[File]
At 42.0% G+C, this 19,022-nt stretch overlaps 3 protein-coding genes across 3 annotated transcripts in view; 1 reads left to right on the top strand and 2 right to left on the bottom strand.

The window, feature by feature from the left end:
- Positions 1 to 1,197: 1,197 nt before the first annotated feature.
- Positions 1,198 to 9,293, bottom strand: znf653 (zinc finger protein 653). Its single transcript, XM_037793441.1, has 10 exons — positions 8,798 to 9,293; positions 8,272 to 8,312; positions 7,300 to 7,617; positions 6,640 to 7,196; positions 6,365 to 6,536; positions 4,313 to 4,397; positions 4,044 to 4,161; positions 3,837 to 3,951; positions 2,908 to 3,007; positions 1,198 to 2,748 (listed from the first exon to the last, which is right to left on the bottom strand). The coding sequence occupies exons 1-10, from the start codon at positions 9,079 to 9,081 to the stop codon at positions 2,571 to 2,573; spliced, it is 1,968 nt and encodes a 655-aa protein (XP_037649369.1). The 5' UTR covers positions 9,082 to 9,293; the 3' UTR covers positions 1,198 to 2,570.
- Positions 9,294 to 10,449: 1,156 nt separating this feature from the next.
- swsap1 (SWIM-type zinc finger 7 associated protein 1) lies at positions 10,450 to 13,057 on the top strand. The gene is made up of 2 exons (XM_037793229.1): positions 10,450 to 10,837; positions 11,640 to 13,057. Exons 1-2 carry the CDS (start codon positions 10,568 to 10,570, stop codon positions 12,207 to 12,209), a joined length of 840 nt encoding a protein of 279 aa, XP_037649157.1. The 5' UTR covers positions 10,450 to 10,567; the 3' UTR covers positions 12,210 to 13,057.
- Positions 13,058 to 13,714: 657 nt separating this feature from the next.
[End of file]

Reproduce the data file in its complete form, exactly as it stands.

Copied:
At 42.0% G+C, this 19,022-nt stretch overlaps 3 protein-coding genes across 3 annotated transcripts in view; 1 reads left to right on the top strand and 2 right to left on the bottom strand.

The window, feature by feature from the left end:
- Positions 1 to 1,197: 1,197 nt before the first annotated feature.
- Positions 1,198 to 9,293, bottom strand: znf653 (zinc finger protein 653). Its single transcript, XM_037793441.1, has 10 exons — positions 8,798 to 9,293; positions 8,272 to 8,312; positions 7,300 to 7,617; positions 6,640 to 7,196; positions 6,365 to 6,536; positions 4,313 to 4,397; positions 4,044 to 4,161; positions 3,837 to 3,951; positions 2,908 to 3,007; positions 1,198 to 2,748 (listed from the first exon to the last, which is right to left on the bottom strand). The coding sequence occupies exons 1-10, from the start codon at positions 9,079 to 9,081 to the stop codon at positions 2,571 to 2,573; spliced, it is 1,968 nt and encodes a 655-aa protein (XP_037649369.1). The 5' UTR covers positions 9,082 to 9,293; the 3' UTR covers positions 1,198 to 2,570.
- Positions 9,294 to 10,449: 1,156 nt separating this feature from the next.
- swsap1 (SWIM-type zinc finger 7 associated protein 1) lies at positions 10,450 to 13,057 on the top strand. The gene is made up of 2 exons (XM_037793229.1): positions 10,450 to 10,837; positions 11,640 to 13,057. Exons 1-2 carry the CDS (start codon positions 10,568 to 10,570, stop codon positions 12,207 to 12,209), a joined length of 840 nt encoding a protein of 279 aa, XP_037649157.1. The 5' UTR covers positions 10,450 to 10,567; the 3' UTR covers positions 12,210 to 13,057.
- Positions 13,058 to 13,714: 657 nt separating this feature from the next.